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'Yogini' in South Asia

Interdisciplinary Approaches

Edited by István Keul

Routledge – 2013 – 240 pages

Series: Routledge Studies in Asian Religion and Philosophy

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  • Add to CartHardback: $145.00
    978-0-415-62522-7
    July 5th 2013

Description

In different stages in the history of South Asian religions, the term yogini has been used in various contexts to designate various things: a female adept of yoga, a female tantric practitioner, a sorceress, a woman dedicated to a deity, or a certain category of female deities. This book brings together recent interdisciplinary perspectives on the medieval South Asian cults of the Yoginis, such as textual-philological, historical, art historical, indological, anthropological, ritual and terminological.

The book discusses the medieval yogini cult, as illustrated in early Saiva tantric texts, and their representations in South Asian temple iconography. It looks at the roles and hypostases of yoginis in contemporary religious traditions, as well as the transformations of yogini-related ritual practices. In addition, this book systematizes the multiple meanings, and proposes definitions of the concept and models for integrating the semantic fields of ‘yogini.’

Highlighting the importance of research from complementary disciplines for the exploration of complex themes in South Asian studies, this book is of interest to scholars of South Asian Studies and Religious Studies.

Contents

1. Introduction: Tracing Yoginīs: Religious Polysemy in Cultural Contexts István Keul Part 1: ‘Yoginī’: Definitions and categories 2. What is a Yoginī? Towards a Polythetic Definition Shaman Hatley 3. The Category of the Yoginī as a Gendered Practitioner Sondra L. Hausner Part 2: History, cosmography, hagiography 4. The Abode of the Pañcamudrās: A Yoginī temple in Early Medieval Vārānasī Peter Bisschop 5. The Presence of Yoginīs in Madhya Pradesh: An Epigraphic Study Nilima Chitgopekar 6. Cosmographic Buildings of India: The Circles of the Yoginīs Heinrich von Stietencron 7. Relationships and Visions: The Yoginī as Deity and Human Female in Tantric Buddhism Louise Child Part 3: Art history 8. Yoginīs in Stone: Auspicious and Inauspicious Power Padma Kaimal 9. The Goddess Hinghalāja of the Yoginī Shrine at Khajuraho Devangana Desai 10. The Yoginīs of the Bayon Peter D. Sharrock Part 4: Ethnography 11. Yoginīs in Bengali Religious Traditions: Tribal, Tantric and Bhakti Influences June McDaniel 12. Alternative Yoginīs with Alternative Powers: Singing the Blues in the Causattī Yoginī Devī Mandir of Vārānasī Fabrizio Ferrari 13. Invoking the Erotic Mother: The Outcaste Priestess and the Heroic Men Priyadarshini Vijasri Part 5: Possession, sexuality, dance 14. Yoginī Possession in Early Śaiva Tantras Judit Törzsök 15. Can Encounters with Yoginīs in the Jayadrathayāmala Be Described as Possession? Olga Serbaeva Saraogi 16. The Yoginī and the Tantric Sex Rite, or How to Keep a Secret Loriliai Biernacki 17. Performing Hirapur: Dancing the Śakti Rūpa Yoginī Alessandra Lopez y Royo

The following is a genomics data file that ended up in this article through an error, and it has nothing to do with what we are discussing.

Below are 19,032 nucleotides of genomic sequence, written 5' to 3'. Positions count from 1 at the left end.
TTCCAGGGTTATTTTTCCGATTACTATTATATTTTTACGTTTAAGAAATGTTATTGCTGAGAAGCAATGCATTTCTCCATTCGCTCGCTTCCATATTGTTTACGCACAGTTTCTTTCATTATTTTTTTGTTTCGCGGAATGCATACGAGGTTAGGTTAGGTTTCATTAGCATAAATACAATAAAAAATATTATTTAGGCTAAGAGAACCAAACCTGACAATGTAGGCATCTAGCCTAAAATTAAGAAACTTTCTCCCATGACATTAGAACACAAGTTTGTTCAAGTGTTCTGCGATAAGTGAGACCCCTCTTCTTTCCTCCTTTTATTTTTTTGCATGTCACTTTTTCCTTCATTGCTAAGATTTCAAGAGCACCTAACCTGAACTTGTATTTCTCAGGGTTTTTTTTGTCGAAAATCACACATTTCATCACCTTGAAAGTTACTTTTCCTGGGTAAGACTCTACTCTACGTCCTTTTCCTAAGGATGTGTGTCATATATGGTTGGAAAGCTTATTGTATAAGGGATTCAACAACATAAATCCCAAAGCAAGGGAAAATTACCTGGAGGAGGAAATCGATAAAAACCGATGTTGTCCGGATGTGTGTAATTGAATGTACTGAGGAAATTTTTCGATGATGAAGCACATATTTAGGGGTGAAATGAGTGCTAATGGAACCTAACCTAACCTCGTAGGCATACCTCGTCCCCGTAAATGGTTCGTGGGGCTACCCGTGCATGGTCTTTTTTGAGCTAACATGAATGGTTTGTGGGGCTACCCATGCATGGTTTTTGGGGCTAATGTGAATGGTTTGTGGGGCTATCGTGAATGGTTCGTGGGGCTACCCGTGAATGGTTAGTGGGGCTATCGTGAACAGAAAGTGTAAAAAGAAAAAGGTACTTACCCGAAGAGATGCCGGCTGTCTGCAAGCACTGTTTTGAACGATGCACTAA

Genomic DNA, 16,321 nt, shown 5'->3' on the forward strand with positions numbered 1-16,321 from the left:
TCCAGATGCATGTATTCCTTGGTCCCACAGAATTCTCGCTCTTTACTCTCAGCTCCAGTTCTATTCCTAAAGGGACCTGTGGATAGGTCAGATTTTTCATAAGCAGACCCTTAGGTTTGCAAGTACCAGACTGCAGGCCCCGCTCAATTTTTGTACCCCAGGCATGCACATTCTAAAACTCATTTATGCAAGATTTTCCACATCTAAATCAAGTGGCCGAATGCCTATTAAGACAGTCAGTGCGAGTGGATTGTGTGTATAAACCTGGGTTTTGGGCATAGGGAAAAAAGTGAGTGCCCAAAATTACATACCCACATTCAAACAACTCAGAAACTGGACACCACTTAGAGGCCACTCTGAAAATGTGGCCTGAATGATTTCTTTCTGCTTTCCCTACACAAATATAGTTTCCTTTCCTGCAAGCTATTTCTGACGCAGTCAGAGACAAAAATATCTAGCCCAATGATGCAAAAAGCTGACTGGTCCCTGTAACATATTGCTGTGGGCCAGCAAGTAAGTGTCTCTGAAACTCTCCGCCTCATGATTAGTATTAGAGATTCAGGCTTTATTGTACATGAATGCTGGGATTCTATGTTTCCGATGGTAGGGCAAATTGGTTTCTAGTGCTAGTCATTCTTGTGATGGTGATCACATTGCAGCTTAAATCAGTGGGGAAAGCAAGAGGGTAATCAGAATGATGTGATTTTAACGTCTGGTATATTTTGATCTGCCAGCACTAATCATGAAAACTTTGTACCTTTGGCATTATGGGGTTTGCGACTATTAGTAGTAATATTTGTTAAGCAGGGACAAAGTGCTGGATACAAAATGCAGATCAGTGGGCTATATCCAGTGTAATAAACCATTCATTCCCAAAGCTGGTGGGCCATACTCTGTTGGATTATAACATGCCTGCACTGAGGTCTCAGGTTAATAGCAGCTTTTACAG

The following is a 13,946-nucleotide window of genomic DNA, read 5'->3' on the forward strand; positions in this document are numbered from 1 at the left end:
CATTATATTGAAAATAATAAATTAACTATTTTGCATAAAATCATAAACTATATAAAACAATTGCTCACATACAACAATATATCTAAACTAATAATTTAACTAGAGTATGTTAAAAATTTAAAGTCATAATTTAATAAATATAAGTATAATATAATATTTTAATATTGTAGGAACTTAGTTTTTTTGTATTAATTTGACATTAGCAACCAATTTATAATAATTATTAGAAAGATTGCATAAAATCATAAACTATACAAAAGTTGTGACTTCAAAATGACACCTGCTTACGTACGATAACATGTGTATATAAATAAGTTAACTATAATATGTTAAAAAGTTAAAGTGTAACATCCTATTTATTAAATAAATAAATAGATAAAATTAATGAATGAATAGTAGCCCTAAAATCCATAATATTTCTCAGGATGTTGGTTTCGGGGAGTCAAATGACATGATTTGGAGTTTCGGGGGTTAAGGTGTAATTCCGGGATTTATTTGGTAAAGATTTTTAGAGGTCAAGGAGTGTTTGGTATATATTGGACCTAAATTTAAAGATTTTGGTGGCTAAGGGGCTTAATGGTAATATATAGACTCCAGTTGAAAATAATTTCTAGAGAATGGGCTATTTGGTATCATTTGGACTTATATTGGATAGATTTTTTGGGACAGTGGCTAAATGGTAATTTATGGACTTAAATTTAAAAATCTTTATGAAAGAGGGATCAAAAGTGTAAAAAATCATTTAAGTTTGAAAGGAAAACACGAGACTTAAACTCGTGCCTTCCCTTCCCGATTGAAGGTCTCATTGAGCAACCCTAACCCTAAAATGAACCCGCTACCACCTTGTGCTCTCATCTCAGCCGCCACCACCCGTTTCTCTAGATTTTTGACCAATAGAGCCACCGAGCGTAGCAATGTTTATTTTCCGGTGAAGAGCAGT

Author Bio

István Keul is Professor in the Study of Religions at the Norwegian University of Science and Technology, Norway. His main field of interest is South Asian religion, and he has previously published on the Hindu deity Hanuman.

Name: 'Yogini' in South Asia: Interdisciplinary Approaches (Hardback)Routledge 
Description: Edited by István Keul. In different stages in the history of South Asian religions, the term yogini has been used in various contexts to designate various things: a female adept of yoga, a female tantric practitioner, a sorceress, a woman dedicated to a deity, or a certain...
Categories: Asian Religion, South Asian Studies, South Asian Religion, Asian Religions